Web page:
We Used To Hang Our Clothes To Dry

When neighbors knew each other well, by what hung on the line . . .

There were usually 5 or 6 lines, each about 14 feet long,  5 1/2 feet high, and with long wooden poles that could push the lines UP so that the ‘wash’ wouldn’t brush against the  ground and get dirty and yet allow  the lines to be within  easy reach for the one hanging the clothes.

These were unwritten rules, but  every  woman  knew them by heart and followed them to the last word.

1. You WASHED the Lines each Monday, by  wiping their entire length with a damp cloth to remove any accumulated dust that would soil the just-washed clothes.

2. Wash day was on a Monday.  Only death or dying permitted any other day, and even then NEVER on a Sunday.

3. Even if it were sub-zero weather, clothes would  ‘freeze-dry.’

4. You had to hang clothes in a certain order, always hanging whites (bed linen) with whites, shirts with shirts, sox with sox, towels with towels, pants with pants and so on.

5. And socks were hung by the toes, NEVER by the tops; Pants by the BOTTOM cuffs, NOT the waistband; and NEVER a shirt by the shoulders, but always by the tail.

6. Sheets and towels were hung on the OUTER Lines so that your ‘unmentionables’ could hang unseen on the middle Lines and some women, modestly hung their underclothes INSIDE  pillow cases, shielded  away from prying eyes.

7. There were Clothes Pin bags that you nudged along the  Lines to be handy when hanging clothes, and to put those pins  back in again, when taking down the dried clothes.  It looked ‘tacky’ to see pins on empty Lines and also they would get dirty and so soil the next Monday’s wet clothes.

8. If you were efficient, you would hang the clothes up so that each item did not need two clothes pins, but  would share  pins by overlapping the corners of  two items.

9. Clothes had to be OFF the line before dinner time, sprinkled  and neatly rolled, placed in a clothes basket, and ready  to be ironed on Tuesday. Never, never Monday evening.


A Clothes Line was a news report for people passing by,

For there could be no secrets, with clothes hung out to dry.

It also was a friendly Line, for neighbors always knew

If company had stopped on by, to spend a night or two.

For then you’d see the fancy towels and sheets, upon the line.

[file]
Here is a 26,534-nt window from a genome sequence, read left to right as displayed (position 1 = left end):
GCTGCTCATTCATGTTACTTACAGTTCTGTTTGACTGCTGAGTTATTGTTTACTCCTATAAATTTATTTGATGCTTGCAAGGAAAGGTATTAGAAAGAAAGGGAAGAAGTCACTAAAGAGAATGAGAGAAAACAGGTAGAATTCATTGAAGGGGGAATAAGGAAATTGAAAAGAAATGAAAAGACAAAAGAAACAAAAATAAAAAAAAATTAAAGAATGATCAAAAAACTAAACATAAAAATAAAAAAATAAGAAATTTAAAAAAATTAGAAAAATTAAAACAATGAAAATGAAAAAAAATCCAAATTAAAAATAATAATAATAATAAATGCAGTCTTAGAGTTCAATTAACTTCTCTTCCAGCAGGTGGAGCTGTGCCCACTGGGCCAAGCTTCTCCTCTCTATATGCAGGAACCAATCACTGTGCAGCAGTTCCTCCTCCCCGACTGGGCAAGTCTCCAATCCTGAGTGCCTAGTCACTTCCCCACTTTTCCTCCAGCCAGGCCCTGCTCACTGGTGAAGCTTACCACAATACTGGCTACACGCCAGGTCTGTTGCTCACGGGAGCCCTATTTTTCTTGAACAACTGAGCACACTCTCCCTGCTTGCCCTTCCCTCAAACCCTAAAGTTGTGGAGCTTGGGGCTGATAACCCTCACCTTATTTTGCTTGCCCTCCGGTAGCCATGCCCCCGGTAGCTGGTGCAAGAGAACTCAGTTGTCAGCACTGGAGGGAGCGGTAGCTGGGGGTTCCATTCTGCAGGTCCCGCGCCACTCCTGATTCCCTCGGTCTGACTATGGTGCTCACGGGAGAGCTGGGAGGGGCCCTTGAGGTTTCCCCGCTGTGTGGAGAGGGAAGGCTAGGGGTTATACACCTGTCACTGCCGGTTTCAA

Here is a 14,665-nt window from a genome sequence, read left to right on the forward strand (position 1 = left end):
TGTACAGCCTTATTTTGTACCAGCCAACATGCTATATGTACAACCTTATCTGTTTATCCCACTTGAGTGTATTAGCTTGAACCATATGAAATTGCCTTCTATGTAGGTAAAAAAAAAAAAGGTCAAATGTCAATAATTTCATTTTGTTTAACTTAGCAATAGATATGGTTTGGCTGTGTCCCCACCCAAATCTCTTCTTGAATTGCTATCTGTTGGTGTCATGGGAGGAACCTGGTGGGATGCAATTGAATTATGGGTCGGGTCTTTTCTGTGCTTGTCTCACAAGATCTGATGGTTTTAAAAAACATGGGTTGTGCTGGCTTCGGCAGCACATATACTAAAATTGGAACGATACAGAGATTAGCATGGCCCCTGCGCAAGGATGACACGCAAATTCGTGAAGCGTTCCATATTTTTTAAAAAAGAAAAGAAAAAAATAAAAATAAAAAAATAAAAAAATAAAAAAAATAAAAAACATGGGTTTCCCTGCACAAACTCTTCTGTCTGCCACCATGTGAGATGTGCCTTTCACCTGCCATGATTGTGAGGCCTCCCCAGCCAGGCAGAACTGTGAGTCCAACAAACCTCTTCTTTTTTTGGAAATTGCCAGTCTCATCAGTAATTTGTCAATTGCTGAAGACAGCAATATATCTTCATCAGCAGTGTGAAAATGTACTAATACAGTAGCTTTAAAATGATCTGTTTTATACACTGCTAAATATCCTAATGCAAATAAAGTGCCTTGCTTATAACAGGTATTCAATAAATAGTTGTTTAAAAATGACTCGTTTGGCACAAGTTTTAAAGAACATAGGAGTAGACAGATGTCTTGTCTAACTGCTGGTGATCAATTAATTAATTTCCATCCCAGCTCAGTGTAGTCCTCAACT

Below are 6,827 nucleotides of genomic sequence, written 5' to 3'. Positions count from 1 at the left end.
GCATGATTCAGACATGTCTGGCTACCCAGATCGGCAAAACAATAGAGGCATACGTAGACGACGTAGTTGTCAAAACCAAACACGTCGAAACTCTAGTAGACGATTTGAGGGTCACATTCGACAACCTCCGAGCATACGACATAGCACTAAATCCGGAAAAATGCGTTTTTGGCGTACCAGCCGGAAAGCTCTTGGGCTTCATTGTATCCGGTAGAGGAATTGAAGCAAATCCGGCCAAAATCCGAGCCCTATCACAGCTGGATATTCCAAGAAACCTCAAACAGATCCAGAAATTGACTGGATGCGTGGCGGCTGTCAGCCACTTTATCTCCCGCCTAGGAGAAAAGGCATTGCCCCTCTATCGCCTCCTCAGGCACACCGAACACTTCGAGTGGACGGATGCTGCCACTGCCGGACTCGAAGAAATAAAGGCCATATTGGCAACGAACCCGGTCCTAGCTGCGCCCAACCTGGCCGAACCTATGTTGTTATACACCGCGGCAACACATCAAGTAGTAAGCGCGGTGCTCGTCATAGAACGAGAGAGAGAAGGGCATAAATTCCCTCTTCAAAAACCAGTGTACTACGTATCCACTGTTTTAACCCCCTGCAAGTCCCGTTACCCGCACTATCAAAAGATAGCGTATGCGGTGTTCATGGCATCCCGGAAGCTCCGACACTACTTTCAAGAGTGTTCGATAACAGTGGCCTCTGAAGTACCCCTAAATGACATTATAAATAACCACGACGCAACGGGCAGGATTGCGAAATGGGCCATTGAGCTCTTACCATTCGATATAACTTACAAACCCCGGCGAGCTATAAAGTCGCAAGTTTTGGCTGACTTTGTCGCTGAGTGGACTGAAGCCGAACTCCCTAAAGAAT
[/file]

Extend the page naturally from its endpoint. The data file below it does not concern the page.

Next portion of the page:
And the special ‘company’ table cloths, with intricate designs.

And also of a baby’s birth, of those  who lived inside

As brand new infant clothes were hung so lovingly with pride.

The ages of the children could readily be known

And seeing how the sizes changed, you’d know how much they’d grown.

It also told when illness struck, as extra sheets were hung

With nightclothes, and a bathrobe, too, haphazardly strung.
They also said, “Vacation time”, when Lines hung limp and bare

And , “We’re back” was told, when crowded Lines had not an inch to spare.

New folks in town were scorned if clothes were dingy, gray

And neighbors carefully raised their brows and looked the other way,

But today the Lines are of the past for dryers make work less

And now, all that’s there within a house is left for us to guess.

But I really miss that way of life, ’twas such a friendly sign

When neighbors knew each other well, by what hung on the Line.

( anonymous )

I Really Shouldn’t Tell You This, But . .

There are many over used phrases that insure the audience (whether one or a hundred), will stop listening before the speaker gets started. I know, for I’ve been on both ends. A glazed look comes. over every face and before long they pardon themselves as they suddenly re-member they have a pressing appointment elsewhere.

One of those phrases is, “W hen I was your age . . .” and no one will listen. Those younger than you will rightly suspect you are seeing it all through rose colored glasses, And those y our own age, won’t listen for they’ll be waiting for a chance to break in and tell their own story. Which, you can bet your life, they’ll make far better than yours.